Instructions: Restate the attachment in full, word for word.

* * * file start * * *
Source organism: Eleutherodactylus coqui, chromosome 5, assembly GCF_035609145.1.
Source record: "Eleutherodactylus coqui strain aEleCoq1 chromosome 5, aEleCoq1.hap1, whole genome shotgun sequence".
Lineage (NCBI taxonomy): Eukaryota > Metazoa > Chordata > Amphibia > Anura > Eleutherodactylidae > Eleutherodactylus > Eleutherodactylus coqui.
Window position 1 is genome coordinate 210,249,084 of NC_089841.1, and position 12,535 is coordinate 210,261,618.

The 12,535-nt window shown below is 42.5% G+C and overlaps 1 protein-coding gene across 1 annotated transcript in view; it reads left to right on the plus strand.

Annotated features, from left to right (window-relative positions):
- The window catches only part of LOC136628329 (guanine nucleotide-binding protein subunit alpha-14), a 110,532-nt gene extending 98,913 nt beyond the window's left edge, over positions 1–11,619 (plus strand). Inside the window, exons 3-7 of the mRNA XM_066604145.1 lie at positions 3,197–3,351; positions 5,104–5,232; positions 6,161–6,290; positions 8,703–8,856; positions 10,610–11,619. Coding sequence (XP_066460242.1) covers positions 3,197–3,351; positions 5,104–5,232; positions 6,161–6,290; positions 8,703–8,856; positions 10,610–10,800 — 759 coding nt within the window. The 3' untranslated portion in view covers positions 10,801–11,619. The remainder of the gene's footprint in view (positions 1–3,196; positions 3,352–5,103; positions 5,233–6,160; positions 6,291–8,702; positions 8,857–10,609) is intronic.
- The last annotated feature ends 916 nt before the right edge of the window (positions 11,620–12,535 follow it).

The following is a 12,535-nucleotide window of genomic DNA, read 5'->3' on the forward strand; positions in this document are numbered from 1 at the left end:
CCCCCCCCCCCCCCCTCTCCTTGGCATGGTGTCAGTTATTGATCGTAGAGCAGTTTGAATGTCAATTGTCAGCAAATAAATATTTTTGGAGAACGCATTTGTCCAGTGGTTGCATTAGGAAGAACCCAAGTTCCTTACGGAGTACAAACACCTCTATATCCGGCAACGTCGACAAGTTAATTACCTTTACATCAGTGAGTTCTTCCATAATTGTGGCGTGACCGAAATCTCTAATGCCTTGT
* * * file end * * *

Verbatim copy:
Source organism: Eleutherodactylus coqui, chromosome 5, assembly GCF_035609145.1.
Source record: "Eleutherodactylus coqui strain aEleCoq1 chromosome 5, aEleCoq1.hap1, whole genome shotgun sequence".
Lineage (NCBI taxonomy): Eukaryota > Metazoa > Chordata > Amphibia > Anura > Eleutherodactylidae > Eleutherodactylus > Eleutherodactylus coqui.
Window position 1 is genome coordinate 210,249,084 of NC_089841.1, and position 12,535 is coordinate 210,261,618.

The 12,535-nt window shown below is 42.5% G+C and overlaps 1 protein-coding gene across 1 annotated transcript in view; it reads left to right on the plus strand.

Annotated features, from left to right (window-relative positions):
- The window catches only part of LOC136628329 (guanine nucleotide-binding protein subunit alpha-14), a 110,532-nt gene extending 98,913 nt beyond the window's left edge, over positions 1–11,619 (plus strand). Inside the window, exons 3-7 of the mRNA XM_066604145.1 lie at positions 3,197–3,351; positions 5,104–5,232; positions 6,161–6,290; positions 8,703–8,856; positions 10,610–11,619. Coding sequence (XP_066460242.1) covers positions 3,197–3,351; positions 5,104–5,232; positions 6,161–6,290; positions 8,703–8,856; positions 10,610–10,800 — 759 coding nt within the window. The 3' untranslated portion in view covers positions 10,801–11,619. The remainder of the gene's footprint in view (positions 1–3,196; positions 3,352–5,103; positions 5,233–6,160; positions 6,291–8,702; positions 8,857–10,609) is intronic.
- The last annotated feature ends 916 nt before the right edge of the window (positions 11,620–12,535 follow it).

The following is a 12,535-nucleotide window of genomic DNA, read 5'->3' on the forward strand; positions in this document are numbered from 1 at the left end:
CCCCCCCCCCCCCCCTCTCCTTGGCATGGTGTCAGTTATTGATCGTAGAGCAGTTTGAATGTCAATTGTCAGCAAATAAATATTTTTGGAGAACGCATTTGTCCAGTGGTTGCATTAGGAAGAACCCAAGTTCCTTACGGAGTACAAACACCTCTATATCCGGCAACGTCGACAAGTTAATTACCTTTACATCAGTGAGTTCTTCCATAATTGTGGCGTGACCGAAATCTCTAATGCCTTGT